Doc: Essential oils considered medicine in treatment
Dear Dr. Roach: In a recent column, you discussed an antihistamine and montelukast for allergies. We use pure essential oil. Lavender is better than drugs.
Dear J.O.S.: I consider any substance that is taken to relieve a medical symptom or to cure or prevent a disease to be medication, or a drug.
For centuries, if not millennia, the drugs in the pharmacopeia mostly were derived from plants. This might mean the whole plant leaf (such as foxglove) or powdered bark (from the willow tree), both of which still are valued and commonly used medications, only they have been purified and standardized as digoxin and aspirin, respectively.
Lavender essential oils can be made several ways, including steam distillation and enfleurage (using a solvent fat to capture the essential oil, then extracting the plant oil with alcohol). All of the methods capture chemicals of interest from within the plant: With lavender, there are over 100 known compounds; among the most sought-after are linalool, perillyl alcohol and linalyl acetate.
If used on the skin, they are quickly absorbed into the blood. So, when you are using lavender essential oil as a medication, you are using an unregulated and largely unstudied mixture of compounds. That isn’t necessarily a bad thing: Humans have been using essential oils medicinally for centuries, and lavender is considered generally safe. Lavender as aromatherapy has been tested and found to be effective in reducing anxiety, for example.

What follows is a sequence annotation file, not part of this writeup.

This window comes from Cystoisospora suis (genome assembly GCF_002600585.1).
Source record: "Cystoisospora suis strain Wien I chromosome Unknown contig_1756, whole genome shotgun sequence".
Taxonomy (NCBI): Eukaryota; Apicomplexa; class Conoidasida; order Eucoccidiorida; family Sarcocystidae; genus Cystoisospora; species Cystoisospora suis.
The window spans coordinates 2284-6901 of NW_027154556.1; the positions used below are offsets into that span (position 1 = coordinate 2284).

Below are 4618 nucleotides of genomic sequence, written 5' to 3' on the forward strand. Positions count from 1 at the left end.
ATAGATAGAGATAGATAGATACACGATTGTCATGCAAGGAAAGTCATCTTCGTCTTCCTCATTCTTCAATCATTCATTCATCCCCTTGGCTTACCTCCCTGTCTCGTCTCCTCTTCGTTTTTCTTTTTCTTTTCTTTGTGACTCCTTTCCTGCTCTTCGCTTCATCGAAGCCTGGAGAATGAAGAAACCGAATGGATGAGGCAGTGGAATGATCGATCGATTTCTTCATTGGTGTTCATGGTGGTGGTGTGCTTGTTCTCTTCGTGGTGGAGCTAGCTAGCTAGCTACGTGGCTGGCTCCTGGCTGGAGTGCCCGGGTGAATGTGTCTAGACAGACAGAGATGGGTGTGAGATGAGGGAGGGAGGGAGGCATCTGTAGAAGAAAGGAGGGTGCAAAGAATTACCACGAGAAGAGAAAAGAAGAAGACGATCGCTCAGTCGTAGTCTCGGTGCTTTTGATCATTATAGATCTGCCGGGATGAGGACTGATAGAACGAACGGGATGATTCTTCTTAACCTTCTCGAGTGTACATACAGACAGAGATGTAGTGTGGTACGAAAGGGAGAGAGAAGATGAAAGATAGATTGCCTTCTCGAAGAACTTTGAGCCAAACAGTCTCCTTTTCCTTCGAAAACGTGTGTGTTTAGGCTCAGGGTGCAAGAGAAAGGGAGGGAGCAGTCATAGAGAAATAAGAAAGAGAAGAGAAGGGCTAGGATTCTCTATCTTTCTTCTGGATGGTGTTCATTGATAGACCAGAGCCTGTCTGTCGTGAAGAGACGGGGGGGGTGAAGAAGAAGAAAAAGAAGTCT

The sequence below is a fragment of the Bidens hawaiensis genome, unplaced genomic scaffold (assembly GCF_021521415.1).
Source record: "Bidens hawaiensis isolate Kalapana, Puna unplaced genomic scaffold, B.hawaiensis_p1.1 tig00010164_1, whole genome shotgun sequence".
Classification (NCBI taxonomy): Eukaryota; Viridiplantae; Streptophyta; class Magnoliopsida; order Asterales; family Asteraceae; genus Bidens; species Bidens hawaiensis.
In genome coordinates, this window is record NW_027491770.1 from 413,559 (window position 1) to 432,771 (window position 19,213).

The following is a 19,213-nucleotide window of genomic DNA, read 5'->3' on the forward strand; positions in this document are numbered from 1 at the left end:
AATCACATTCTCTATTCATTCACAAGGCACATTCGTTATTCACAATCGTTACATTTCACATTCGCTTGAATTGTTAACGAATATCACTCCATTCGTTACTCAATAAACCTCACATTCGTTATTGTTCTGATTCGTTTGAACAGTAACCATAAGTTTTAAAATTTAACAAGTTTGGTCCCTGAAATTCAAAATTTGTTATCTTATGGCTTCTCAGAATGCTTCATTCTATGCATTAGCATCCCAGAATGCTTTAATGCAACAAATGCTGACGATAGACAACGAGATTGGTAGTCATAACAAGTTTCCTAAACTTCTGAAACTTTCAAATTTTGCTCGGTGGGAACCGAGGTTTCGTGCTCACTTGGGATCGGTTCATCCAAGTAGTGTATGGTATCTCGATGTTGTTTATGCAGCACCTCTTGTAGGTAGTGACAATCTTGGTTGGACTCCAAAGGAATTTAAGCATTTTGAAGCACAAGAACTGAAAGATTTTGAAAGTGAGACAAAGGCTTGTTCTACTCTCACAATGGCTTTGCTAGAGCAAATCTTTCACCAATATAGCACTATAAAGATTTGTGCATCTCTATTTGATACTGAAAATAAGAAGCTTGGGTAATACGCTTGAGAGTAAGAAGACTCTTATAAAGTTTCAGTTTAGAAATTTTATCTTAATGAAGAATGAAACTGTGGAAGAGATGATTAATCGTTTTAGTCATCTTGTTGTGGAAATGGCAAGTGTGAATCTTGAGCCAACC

However, don’t think that natural products like lavender oil are free of side effects. Any substance has the potential for harm, in the right person and at the right concentration. Lavender oil contains compounds that have female hormone (estrogen) activity and inhibit male hormones (androgens), so use of lavender oil on the skin has been reported to cause gynecomastia (breast development) in boys near puberty. Lavender also has coumarins (naturally occurring chemicals that are also found in clover, from which warfarin, or Coumadin, originally was derived), which in theory might lead to bleeding complications in people so predisposed.
Dear Dr. Roach: A recent column included details about Type 2 diabetes. As a precaution for older guys like me (over 80), please explain the testing to ascertain whether that disease is present or not. I know that tests — A1C, for instance — can give some guidance.
What are the test levels (normal, borderline, high)? I am always careful about things that may eventually lead to Type 2, which I want to avoid.
Dear G.M.: There are now several ways to make the diagnosis of diabetes, but the A1C test, a measurement of the amount of sugar on hemoglobin, is probably the most common. It is also how we monitor its control. There is no universally accepted cutoff point for the A1C level, but the American Diabetes Association has guidelines that are widely used. Normal is 5.6 percent or less. Increased risk, also called prediabetes or impaired glucose tolerance, is 5.7 percent to 6.4 percent. Diabetes is 6.5 percent and above.
Regular exercise, meaning weight-training or aerobic exercise for at least 150 minutes per week, reduces the risk of diabetes. There are several types of diets that also reduce diabetes risk: All of these avoid excessive sweets and processed starches. A few pounds of weight loss can make a dramatic difference in risk, as well.
Email questions to ToYourGoodHealth @med.cornell.edu.